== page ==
So maybe I haven’t described what life has been like the past few weeks. It’s been fucking crazy a little challenging. I’ve been teaching a class in essay writing at the university. And I’m doing other work. I’m also looking for tenants for a flat in a building we own. And in my “spare” time, I’m exercising, playing tennis, going to meetings, and talking with sponsees and new women and sometimes my sponsor. (I have blatantly thrown in the terrible towel on keeping the house clean.)
And oh yeah—I’m also picking a high school for my kid. He’s applying for admission into three high schools in our city: two public schools, and one private. Both the public schools are magnet-schools. So it’s a crap-shoot anyhow for the second magnet school, which is strictly lottery. But the first public high school is the creative and performing arts school, which requires a student-written application and an “audition.”
He’s written his application. (Do you know how hard it is to be a professional writer and not fix up your kid’s writing—but also help him with it? which grammatical errors do you let stand? how many questions do you ask in the margins before you’re showing your hand, not as writer or even an English teacher but as a perfectionist?)
And tomorrow he has his interview. He brings in his portfolio, and the admissions committee will ask him to draw on command, to extemporize about a professional painting, and to talk about his own work. He’s gonna be down there for six hours.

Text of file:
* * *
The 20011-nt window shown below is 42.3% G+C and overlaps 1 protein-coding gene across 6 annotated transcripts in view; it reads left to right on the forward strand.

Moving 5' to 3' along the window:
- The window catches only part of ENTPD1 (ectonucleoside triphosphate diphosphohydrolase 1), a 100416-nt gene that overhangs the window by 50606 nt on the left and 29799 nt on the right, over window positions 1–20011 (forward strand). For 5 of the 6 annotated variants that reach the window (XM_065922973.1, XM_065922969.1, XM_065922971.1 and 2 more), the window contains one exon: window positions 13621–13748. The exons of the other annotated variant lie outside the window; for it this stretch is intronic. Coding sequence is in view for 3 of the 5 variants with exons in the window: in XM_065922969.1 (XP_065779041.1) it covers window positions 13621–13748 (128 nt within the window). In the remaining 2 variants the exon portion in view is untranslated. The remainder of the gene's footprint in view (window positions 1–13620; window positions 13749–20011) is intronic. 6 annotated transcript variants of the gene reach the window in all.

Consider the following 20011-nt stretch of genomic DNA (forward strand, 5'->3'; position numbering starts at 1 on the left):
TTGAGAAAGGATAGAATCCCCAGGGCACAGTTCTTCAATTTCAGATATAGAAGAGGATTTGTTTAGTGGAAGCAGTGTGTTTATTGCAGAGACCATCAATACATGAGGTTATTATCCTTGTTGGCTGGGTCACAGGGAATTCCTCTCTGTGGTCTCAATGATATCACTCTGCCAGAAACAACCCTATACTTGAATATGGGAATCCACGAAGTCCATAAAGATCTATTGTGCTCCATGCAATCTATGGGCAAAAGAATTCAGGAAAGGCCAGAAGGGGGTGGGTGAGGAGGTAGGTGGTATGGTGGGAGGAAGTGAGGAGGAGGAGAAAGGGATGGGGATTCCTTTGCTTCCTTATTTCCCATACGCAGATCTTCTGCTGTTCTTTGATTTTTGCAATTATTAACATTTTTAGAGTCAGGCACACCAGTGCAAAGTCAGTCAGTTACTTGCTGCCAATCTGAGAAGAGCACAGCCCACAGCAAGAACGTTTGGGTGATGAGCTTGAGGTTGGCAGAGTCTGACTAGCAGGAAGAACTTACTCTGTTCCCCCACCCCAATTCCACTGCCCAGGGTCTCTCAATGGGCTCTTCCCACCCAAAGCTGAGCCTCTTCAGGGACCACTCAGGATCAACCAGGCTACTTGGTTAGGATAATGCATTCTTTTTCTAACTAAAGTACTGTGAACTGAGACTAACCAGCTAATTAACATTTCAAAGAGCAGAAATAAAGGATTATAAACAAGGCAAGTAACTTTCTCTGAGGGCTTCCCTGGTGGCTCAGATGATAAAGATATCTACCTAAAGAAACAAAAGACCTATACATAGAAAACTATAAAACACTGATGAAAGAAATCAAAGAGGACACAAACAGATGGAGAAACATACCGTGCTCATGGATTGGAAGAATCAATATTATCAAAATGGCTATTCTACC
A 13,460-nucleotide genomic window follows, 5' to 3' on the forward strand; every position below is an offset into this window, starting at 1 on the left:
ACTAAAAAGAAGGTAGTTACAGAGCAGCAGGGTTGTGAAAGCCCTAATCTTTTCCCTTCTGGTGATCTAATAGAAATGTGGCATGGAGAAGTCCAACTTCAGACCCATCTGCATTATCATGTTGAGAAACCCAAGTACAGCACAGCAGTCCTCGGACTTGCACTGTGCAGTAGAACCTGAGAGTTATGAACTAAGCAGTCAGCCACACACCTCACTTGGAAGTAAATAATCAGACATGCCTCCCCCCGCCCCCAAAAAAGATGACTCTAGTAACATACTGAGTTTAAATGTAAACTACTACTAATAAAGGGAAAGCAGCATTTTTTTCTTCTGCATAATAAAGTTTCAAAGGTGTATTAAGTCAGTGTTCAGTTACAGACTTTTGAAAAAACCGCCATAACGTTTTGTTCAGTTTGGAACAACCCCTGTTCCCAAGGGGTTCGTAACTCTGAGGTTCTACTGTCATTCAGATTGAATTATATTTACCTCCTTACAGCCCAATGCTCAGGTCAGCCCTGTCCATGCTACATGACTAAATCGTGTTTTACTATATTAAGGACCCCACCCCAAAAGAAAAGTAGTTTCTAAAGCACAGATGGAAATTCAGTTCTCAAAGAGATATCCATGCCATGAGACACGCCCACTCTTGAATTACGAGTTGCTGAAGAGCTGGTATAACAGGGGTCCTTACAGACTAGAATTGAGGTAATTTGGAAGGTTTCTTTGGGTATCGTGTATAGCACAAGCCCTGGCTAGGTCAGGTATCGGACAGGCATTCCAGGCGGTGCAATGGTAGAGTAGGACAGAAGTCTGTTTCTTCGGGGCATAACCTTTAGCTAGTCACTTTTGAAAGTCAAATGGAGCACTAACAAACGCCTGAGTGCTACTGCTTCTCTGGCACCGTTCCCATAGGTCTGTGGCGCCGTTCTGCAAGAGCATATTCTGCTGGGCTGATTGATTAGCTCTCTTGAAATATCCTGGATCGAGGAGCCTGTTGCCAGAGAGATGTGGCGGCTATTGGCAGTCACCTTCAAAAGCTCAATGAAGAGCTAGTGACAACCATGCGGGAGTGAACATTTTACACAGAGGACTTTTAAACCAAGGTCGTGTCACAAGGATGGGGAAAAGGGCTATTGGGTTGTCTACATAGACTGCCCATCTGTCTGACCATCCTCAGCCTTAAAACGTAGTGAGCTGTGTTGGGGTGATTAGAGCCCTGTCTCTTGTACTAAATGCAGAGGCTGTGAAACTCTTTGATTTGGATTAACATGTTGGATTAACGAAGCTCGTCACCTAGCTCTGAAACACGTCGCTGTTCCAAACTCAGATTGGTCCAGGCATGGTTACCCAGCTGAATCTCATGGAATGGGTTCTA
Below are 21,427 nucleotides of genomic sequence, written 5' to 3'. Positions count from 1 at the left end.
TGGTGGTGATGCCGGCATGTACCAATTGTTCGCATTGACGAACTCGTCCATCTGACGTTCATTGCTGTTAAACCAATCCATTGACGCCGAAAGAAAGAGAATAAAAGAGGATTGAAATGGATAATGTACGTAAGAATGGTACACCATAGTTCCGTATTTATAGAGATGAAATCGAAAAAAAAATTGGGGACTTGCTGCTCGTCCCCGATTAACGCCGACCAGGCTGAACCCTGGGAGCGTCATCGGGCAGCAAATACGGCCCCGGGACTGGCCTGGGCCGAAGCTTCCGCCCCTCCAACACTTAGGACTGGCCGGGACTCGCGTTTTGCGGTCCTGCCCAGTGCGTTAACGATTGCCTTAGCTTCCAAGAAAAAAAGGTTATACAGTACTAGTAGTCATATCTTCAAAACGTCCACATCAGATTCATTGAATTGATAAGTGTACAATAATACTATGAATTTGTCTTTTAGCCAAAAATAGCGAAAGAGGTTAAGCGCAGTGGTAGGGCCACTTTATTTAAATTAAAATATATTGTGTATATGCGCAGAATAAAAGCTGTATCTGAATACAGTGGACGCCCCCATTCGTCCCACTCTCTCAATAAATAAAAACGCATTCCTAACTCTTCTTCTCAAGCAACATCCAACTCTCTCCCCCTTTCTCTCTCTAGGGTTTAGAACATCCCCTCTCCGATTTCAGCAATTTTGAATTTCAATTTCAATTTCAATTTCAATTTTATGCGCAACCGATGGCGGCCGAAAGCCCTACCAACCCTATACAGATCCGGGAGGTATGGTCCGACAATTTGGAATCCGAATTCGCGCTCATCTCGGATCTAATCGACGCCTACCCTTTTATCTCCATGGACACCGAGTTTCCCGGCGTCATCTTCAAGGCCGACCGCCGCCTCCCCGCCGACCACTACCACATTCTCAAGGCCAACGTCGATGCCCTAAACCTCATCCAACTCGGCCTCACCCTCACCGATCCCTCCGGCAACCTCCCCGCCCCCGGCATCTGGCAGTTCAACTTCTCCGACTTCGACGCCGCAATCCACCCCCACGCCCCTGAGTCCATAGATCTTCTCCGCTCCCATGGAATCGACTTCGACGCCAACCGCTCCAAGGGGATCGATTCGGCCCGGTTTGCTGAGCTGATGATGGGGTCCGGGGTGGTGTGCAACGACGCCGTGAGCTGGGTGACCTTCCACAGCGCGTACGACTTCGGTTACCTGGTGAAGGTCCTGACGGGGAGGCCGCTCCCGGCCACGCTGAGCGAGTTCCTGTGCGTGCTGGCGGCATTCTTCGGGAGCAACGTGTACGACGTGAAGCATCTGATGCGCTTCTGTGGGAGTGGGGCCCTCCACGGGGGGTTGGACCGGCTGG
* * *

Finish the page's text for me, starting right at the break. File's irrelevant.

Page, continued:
A six-hour interview.
The facility is awesome. Our city is at the confluence of two major river systems, where they join to form a third. The school is on the south shore of my favorite river. You can look out the corner windows of the painting studio and see both sports stadiums and the entire cultural district. The sculpture studio has saws and drills and other machinery that made me want to cut my hair off and buy black jackboots. …
But the keys to going to this school are: you have to want to do one art all afternoon, every day. You can’t do two arts. And you can’t play sports. My kid plays the guitar, and he’s an experienced soccer striker.
On the other hand, it’s free. The third option, the private school—which is, he announced in September, where he REALLY wants to go—costs
(this is sticking in my throat)
$23,000 per year. We have been told that 40 percent of kids get as much as 50 percent scholarship money. But who really knows until the papers are signed?
I’ve spent the last two months helping him put together a portfolio for the arts school. A lot of the day yesterday I spent upstairs cutting mats for his drawings. I also happen to be an artist, and as a fabulous bonus I’m the child of an alcoholic and an unrecovered let’s just say that I’m the child of my mother, a smart perfectionist raised by a crazy violent drunk—and helping him put the portfolio together has been a lot harder than helping him with his writing. Because underneath everything I have this truly terrible and awesome urge to Get It Perfect, to Make Him Get It Perfect, which on its flip-side is about self-hatred and lack of faith, and which, if I do not let it go, will mean that I will end up making him feel like a piece of shit if he doesn’t get into this school.